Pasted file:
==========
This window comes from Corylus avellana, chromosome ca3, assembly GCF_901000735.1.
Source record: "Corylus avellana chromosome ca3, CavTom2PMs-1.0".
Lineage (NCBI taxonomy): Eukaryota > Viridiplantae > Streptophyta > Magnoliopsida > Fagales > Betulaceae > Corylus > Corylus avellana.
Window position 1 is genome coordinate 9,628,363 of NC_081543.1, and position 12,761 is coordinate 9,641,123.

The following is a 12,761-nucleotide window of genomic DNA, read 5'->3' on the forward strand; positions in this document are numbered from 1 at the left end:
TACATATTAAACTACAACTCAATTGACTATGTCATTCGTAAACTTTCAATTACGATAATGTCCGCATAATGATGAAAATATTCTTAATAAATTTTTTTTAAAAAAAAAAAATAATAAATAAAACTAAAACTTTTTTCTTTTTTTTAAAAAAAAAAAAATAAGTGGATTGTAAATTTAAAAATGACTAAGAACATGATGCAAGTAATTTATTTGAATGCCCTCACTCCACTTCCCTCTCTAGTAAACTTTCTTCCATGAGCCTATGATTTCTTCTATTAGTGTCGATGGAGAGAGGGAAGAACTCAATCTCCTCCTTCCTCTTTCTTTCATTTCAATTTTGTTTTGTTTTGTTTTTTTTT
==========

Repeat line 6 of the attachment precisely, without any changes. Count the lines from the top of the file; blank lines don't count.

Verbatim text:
TACATATTAAACTACAACTCAATTGACTATGTCATTCGTAAACTTTCAATTACGATAATGTCCGCATAATGATGAAAATATTCTTAATAAATTTTTTTTAAAAAAAAAAAATAATAAATAAAACTAAAACTTTTTTCTTTTTTTTAAAAAAAAAAAAATAAGTGGATTGTAAATTTAAAAATGACTAAGAACATGATGCAAGTAATTTATTTGAATGCCCTCACTCCACTTCCCTCTCTAGTAAACTTTCTTCCATGAGCCTATGATTTCTTCTATTAGTGTCGATGGAGAGAGGGAAGAACTCAATCTCCTCCTTCCTCTTTCTTTCATTTCAATTTTGTTTTGTTTTGTTTTTTTTT